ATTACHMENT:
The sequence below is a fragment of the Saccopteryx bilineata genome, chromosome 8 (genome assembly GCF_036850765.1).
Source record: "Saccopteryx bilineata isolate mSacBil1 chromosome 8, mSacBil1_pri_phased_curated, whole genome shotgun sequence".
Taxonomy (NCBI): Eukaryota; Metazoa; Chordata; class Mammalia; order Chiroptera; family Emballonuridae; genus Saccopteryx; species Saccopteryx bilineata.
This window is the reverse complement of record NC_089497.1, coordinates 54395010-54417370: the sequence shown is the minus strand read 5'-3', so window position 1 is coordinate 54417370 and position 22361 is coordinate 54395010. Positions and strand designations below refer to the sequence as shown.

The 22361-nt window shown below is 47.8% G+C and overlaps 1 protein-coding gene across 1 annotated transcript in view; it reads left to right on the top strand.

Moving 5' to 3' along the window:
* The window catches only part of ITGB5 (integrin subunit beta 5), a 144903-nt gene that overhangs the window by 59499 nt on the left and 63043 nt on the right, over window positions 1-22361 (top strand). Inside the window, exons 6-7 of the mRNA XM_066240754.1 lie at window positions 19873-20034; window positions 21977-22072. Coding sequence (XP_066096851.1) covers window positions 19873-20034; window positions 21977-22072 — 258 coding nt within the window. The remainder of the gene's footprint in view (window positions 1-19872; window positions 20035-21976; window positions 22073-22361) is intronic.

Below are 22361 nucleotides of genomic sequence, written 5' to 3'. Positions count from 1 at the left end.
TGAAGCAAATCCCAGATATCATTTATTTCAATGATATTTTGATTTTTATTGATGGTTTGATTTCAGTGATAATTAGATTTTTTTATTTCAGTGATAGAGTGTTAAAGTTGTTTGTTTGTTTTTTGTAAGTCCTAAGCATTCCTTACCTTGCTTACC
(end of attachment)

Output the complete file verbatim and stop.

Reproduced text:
The sequence below is a fragment of the Saccopteryx bilineata genome, chromosome 8 (genome assembly GCF_036850765.1).
Source record: "Saccopteryx bilineata isolate mSacBil1 chromosome 8, mSacBil1_pri_phased_curated, whole genome shotgun sequence".
Taxonomy (NCBI): Eukaryota; Metazoa; Chordata; class Mammalia; order Chiroptera; family Emballonuridae; genus Saccopteryx; species Saccopteryx bilineata.
This window is the reverse complement of record NC_089497.1, coordinates 54395010-54417370: the sequence shown is the minus strand read 5'-3', so window position 1 is coordinate 54417370 and position 22361 is coordinate 54395010. Positions and strand designations below refer to the sequence as shown.

The 22361-nt window shown below is 47.8% G+C and overlaps 1 protein-coding gene across 1 annotated transcript in view; it reads left to right on the top strand.

Moving 5' to 3' along the window:
* The window catches only part of ITGB5 (integrin subunit beta 5), a 144903-nt gene that overhangs the window by 59499 nt on the left and 63043 nt on the right, over window positions 1-22361 (top strand). Inside the window, exons 6-7 of the mRNA XM_066240754.1 lie at window positions 19873-20034; window positions 21977-22072. Coding sequence (XP_066096851.1) covers window positions 19873-20034; window positions 21977-22072 — 258 coding nt within the window. The remainder of the gene's footprint in view (window positions 1-19872; window positions 20035-21976; window positions 22073-22361) is intronic.

Below are 22361 nucleotides of genomic sequence, written 5' to 3'. Positions count from 1 at the left end.
TGAAGCAAATCCCAGATATCATTTATTTCAATGATATTTTGATTTTTATTGATGGTTTGATTTCAGTGATAATTAGATTTTTTTATTTCAGTGATAGAGTGTTAAAGTTGTTTGTTTGTTTTTTGTAAGTCCTAAGCATTCCTTACCTTGCTTACC